A paper authored by three GFDL scientists, which tied weaker South Asian summer monsoons to human activities, has won the World Meteorological Organization’s Norbert Gerbier-MUMM International Award for 2013. The paper, “Anthropogenic aerosols and the weakening of the South Asian Summer Monsoon” was published in the journal Science in September 2011.
Coauthors Massimo Bollasina (Postdoctoral Research Associate), Yi Ming (Physical Scientist), and V. “Ram” Ramaswamy (Director), answered an important question about decreasing rainfall during South Asian summer monsoons in the last half of the 20th century. Monsoon rains provide about 80 percent of the precipitation for this region of the world, so weaker monsoons could prove harmful to crops, livestock, water resources, and human and economic health. Policymakers and resource managers needed to know whether the decreased rainfall was part of a natural cycle or was influenced by human activity.
Using the latest GFDL global climate model (CM3), the authors compared model simulations with observed monsoon rainfall data and hydrological cycle theory. The results clearly pointed to human influences as the driving force behind decreasing monsoons. However, increased concentrations of greenhouse gases in the atmosphere were not to blame for this observed phenomenon. Aerosols, or tiny particles emitted by the burning of fossil fuels, were. This research indicates the prominent role that aerosols can play in altering regional climate.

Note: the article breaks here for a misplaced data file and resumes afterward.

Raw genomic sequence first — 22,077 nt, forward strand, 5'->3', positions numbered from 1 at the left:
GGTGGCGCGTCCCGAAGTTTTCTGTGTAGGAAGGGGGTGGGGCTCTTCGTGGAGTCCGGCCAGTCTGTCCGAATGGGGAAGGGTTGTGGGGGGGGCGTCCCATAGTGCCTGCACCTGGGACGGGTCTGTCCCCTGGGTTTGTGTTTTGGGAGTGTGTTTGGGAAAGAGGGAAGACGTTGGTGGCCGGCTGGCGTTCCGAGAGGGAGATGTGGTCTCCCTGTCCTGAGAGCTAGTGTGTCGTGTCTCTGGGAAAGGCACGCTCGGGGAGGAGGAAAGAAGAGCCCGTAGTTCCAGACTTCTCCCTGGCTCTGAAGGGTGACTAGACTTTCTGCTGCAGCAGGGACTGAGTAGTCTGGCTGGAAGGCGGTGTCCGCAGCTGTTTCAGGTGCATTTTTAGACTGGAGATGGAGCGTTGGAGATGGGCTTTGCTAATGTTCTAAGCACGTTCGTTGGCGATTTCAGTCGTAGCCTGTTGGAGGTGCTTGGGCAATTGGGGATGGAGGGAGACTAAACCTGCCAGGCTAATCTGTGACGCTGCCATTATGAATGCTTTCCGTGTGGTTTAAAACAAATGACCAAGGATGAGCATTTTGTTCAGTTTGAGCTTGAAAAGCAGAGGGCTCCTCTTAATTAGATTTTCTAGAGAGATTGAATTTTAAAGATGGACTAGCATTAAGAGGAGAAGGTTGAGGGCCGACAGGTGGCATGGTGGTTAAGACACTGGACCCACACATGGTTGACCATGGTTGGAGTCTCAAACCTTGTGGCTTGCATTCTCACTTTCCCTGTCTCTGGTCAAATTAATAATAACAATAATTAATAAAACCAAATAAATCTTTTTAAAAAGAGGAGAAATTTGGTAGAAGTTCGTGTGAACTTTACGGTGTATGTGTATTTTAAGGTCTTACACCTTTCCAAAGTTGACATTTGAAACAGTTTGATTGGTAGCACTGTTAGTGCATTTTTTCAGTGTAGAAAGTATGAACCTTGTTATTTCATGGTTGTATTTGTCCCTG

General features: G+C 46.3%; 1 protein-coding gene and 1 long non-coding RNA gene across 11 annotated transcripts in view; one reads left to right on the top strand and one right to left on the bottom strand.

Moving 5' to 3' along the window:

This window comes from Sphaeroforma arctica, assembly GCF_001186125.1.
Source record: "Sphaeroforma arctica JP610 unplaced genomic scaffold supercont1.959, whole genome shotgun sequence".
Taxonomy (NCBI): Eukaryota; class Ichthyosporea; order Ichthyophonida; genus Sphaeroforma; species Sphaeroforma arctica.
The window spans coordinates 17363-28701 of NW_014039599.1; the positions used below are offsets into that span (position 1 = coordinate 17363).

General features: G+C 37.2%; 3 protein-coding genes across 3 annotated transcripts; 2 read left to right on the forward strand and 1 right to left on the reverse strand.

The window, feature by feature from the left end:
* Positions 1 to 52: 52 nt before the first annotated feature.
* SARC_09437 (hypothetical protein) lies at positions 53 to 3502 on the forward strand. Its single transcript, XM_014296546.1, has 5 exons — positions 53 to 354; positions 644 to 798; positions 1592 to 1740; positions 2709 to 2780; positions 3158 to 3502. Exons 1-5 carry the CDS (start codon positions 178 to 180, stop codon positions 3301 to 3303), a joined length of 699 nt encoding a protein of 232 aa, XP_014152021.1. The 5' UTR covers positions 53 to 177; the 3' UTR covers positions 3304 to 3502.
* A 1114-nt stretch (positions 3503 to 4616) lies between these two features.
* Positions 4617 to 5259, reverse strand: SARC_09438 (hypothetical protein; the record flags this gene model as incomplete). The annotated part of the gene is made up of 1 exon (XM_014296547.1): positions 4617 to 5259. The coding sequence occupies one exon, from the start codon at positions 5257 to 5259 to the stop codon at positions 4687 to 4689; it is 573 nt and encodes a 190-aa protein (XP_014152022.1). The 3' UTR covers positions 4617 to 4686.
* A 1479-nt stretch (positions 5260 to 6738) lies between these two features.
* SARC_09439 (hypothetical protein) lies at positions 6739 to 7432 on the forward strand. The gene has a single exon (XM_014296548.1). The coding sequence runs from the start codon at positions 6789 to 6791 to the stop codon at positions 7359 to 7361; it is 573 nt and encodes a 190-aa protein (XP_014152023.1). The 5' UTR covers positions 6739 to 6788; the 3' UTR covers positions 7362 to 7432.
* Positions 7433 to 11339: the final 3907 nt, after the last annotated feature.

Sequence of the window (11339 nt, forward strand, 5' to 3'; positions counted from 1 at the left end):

The three authors will receive the award next spring at the World Meteorological Organization in Geneva. The WMO is the United Nations’ agency for weather, climate, and water and serves the world community. The WMO established the annual Norbert Gerbier–MUMM International Award to “reward an original scientific paper on the influence of meteorology in a particular field of the physical, natural or human sciences, or on the influence of one of these sciences on meteorology.” The award was named for the late Norbert Gerbier, who served as president of the WMO Commission for Agricultural Meteorology from 1979 to 1985.